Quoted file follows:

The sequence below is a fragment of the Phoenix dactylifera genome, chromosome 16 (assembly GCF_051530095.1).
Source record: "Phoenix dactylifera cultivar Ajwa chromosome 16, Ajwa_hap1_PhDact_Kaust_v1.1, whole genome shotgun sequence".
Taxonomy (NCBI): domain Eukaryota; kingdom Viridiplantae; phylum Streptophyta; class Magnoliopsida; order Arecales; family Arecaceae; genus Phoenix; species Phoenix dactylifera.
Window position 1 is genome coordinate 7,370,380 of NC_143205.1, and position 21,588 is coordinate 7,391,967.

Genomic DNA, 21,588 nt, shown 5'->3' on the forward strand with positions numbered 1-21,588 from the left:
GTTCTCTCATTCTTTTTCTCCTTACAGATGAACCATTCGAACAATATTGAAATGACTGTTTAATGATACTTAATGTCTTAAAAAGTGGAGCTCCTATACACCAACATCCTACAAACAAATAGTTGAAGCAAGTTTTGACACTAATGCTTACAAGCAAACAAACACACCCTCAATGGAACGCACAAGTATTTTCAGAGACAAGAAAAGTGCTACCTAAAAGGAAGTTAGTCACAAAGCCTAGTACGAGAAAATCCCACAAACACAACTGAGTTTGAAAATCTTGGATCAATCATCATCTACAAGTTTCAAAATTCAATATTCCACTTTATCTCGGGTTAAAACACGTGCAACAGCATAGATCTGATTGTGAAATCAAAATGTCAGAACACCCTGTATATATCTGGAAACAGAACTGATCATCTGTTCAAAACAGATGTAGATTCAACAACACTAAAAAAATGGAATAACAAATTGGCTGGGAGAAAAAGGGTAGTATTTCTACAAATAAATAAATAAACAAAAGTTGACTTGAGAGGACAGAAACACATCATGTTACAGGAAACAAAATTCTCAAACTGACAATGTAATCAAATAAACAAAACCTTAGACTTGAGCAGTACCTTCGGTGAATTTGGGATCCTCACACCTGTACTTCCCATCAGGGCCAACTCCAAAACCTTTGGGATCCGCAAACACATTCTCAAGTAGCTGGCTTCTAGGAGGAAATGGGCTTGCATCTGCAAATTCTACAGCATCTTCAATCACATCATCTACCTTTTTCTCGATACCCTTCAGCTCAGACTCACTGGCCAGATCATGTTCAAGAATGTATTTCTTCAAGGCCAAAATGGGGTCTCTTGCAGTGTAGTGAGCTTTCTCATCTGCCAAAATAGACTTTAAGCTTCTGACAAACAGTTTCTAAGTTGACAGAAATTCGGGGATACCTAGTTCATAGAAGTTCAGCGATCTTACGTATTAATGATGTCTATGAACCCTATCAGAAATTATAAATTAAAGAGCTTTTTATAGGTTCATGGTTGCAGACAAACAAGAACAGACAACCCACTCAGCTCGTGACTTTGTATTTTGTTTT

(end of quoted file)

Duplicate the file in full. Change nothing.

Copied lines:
The sequence below is a fragment of the Phoenix dactylifera genome, chromosome 16 (assembly GCF_051530095.1).
Source record: "Phoenix dactylifera cultivar Ajwa chromosome 16, Ajwa_hap1_PhDact_Kaust_v1.1, whole genome shotgun sequence".
Taxonomy (NCBI): domain Eukaryota; kingdom Viridiplantae; phylum Streptophyta; class Magnoliopsida; order Arecales; family Arecaceae; genus Phoenix; species Phoenix dactylifera.
Window position 1 is genome coordinate 7,370,380 of NC_143205.1, and position 21,588 is coordinate 7,391,967.

Genomic DNA, 21,588 nt, shown 5'->3' on the forward strand with positions numbered 1-21,588 from the left:
GTTCTCTCATTCTTTTTCTCCTTACAGATGAACCATTCGAACAATATTGAAATGACTGTTTAATGATACTTAATGTCTTAAAAAGTGGAGCTCCTATACACCAACATCCTACAAACAAATAGTTGAAGCAAGTTTTGACACTAATGCTTACAAGCAAACAAACACACCCTCAATGGAACGCACAAGTATTTTCAGAGACAAGAAAAGTGCTACCTAAAAGGAAGTTAGTCACAAAGCCTAGTACGAGAAAATCCCACAAACACAACTGAGTTTGAAAATCTTGGATCAATCATCATCTACAAGTTTCAAAATTCAATATTCCACTTTATCTCGGGTTAAAACACGTGCAACAGCATAGATCTGATTGTGAAATCAAAATGTCAGAACACCCTGTATATATCTGGAAACAGAACTGATCATCTGTTCAAAACAGATGTAGATTCAACAACACTAAAAAAATGGAATAACAAATTGGCTGGGAGAAAAAGGGTAGTATTTCTACAAATAAATAAATAAACAAAAGTTGACTTGAGAGGACAGAAACACATCATGTTACAGGAAACAAAATTCTCAAACTGACAATGTAATCAAATAAACAAAACCTTAGACTTGAGCAGTACCTTCGGTGAATTTGGGATCCTCACACCTGTACTTCCCATCAGGGCCAACTCCAAAACCTTTGGGATCCGCAAACACATTCTCAAGTAGCTGGCTTCTAGGAGGAAATGGGCTTGCATCTGCAAATTCTACAGCATCTTCAATCACATCATCTACCTTTTTCTCGATACCCTTCAGCTCAGACTCACTGGCCAGATCATGTTCAAGAATGTATTTCTTCAAGGCCAAAATGGGGTCTCTTGCAGTGTAGTGAGCTTTCTCATCTGCCAAAATAGACTTTAAGCTTCTGACAAACAGTTTCTAAGTTGACAGAAATTCGGGGATACCTAGTTCATAGAAGTTCAGCGATCTTACGTATTAATGATGTCTATGAACCCTATCAGAAATTATAAATTAAAGAGCTTTTTATAGGTTCATGGTTGCAGACAAACAAGAACAGACAACCCACTCAGCTCGTGACTTTGTATTTTGTTTT